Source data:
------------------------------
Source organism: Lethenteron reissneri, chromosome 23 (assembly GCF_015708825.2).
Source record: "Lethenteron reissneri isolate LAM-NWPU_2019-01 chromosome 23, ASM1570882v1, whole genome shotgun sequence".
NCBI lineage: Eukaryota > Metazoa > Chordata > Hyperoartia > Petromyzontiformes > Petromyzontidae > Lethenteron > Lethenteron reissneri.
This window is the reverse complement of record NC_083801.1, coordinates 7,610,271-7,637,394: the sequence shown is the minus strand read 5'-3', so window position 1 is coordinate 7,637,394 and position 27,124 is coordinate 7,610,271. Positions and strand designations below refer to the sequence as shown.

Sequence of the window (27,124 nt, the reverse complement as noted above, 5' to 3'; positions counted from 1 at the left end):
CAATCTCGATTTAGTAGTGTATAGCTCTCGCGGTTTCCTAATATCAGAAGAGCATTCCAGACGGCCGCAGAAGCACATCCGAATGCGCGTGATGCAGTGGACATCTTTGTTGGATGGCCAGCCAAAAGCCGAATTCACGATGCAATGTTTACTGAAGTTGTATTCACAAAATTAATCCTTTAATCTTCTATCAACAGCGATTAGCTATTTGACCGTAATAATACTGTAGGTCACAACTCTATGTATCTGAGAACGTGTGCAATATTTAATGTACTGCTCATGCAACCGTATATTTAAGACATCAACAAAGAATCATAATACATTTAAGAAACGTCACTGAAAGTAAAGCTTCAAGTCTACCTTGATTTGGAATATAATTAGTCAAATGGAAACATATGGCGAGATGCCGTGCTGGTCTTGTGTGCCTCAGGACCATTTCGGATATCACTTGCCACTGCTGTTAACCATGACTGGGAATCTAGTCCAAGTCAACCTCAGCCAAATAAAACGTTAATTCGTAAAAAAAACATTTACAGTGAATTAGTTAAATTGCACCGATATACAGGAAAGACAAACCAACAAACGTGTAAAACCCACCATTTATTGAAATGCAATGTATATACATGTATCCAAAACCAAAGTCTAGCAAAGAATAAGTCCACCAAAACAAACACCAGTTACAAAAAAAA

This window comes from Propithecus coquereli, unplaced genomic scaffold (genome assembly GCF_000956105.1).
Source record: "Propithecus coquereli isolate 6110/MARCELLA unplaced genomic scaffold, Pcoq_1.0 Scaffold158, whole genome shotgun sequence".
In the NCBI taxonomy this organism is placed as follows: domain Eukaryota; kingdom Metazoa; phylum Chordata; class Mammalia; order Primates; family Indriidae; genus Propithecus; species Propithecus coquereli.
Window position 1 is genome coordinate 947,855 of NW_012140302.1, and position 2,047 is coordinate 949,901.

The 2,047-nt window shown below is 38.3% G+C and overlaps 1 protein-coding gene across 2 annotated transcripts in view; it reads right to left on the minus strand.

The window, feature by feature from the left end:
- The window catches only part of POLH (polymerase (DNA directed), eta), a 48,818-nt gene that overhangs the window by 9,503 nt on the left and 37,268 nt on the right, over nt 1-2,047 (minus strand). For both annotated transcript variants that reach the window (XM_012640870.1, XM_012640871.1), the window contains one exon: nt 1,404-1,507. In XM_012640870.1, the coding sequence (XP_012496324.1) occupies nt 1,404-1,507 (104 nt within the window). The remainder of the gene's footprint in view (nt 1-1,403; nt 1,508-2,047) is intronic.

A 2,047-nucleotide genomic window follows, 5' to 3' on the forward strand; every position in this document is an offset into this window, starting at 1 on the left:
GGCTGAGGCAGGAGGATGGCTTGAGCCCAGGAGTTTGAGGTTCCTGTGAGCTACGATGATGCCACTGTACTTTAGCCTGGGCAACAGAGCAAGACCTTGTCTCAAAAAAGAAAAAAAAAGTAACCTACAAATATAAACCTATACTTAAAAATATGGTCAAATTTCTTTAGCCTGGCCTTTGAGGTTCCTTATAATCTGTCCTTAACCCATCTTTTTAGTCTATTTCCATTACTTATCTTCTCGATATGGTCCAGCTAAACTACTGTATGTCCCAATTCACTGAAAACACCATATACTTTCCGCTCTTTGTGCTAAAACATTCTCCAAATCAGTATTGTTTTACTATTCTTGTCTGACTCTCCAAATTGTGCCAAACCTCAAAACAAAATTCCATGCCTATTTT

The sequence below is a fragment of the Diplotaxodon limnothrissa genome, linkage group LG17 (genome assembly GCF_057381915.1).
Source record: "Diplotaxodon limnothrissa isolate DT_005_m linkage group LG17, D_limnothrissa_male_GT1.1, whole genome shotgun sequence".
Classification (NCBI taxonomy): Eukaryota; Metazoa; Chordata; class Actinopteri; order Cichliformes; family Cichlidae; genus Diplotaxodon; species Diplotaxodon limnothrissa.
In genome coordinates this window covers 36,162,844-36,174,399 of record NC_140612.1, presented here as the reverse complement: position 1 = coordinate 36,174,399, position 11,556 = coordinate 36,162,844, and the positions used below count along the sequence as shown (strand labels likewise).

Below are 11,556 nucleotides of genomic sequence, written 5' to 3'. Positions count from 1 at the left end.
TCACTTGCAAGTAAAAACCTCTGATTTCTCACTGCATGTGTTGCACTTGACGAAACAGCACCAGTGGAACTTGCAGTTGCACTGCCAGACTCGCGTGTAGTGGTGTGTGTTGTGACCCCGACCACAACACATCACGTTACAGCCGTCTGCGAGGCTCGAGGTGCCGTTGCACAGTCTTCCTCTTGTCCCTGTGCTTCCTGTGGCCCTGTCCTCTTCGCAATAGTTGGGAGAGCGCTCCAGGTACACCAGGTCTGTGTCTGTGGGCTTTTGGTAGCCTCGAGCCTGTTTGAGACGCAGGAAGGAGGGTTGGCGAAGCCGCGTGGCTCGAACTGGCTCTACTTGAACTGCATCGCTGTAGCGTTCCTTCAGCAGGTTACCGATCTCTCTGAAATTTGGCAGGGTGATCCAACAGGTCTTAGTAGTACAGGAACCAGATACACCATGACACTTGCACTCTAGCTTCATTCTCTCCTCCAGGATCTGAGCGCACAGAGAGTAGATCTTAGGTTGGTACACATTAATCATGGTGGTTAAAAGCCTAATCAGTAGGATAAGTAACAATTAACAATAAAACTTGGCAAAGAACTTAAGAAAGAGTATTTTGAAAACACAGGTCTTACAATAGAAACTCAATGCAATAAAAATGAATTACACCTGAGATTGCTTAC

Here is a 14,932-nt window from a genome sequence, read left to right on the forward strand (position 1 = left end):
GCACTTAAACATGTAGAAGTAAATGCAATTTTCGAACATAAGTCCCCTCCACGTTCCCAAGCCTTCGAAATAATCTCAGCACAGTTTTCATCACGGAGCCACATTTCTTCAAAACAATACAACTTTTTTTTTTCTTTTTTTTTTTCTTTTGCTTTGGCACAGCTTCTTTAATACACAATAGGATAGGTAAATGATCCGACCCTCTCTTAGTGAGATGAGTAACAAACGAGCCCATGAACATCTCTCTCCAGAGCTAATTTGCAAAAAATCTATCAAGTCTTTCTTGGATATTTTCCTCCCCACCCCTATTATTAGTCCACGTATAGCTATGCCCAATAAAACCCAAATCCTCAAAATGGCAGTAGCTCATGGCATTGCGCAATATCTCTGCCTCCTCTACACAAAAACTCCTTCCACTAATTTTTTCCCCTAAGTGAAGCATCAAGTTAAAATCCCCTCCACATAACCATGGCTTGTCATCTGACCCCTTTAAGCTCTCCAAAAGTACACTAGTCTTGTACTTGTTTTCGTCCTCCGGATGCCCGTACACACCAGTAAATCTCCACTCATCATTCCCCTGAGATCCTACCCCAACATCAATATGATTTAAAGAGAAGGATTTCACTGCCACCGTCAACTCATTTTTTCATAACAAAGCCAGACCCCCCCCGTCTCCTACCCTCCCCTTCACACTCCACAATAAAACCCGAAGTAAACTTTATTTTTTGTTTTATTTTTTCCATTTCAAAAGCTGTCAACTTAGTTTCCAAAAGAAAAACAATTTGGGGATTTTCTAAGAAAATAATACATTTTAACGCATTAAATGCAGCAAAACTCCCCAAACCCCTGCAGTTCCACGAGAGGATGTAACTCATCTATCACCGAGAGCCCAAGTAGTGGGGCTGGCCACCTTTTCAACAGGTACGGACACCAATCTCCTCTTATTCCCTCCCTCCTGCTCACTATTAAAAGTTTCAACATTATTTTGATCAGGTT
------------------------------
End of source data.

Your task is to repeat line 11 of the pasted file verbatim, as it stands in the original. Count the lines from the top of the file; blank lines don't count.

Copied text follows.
The 2,047-nt window shown below is 38.3% G+C and overlaps 1 protein-coding gene across 2 annotated transcripts in view; it reads right to left on the minus strand.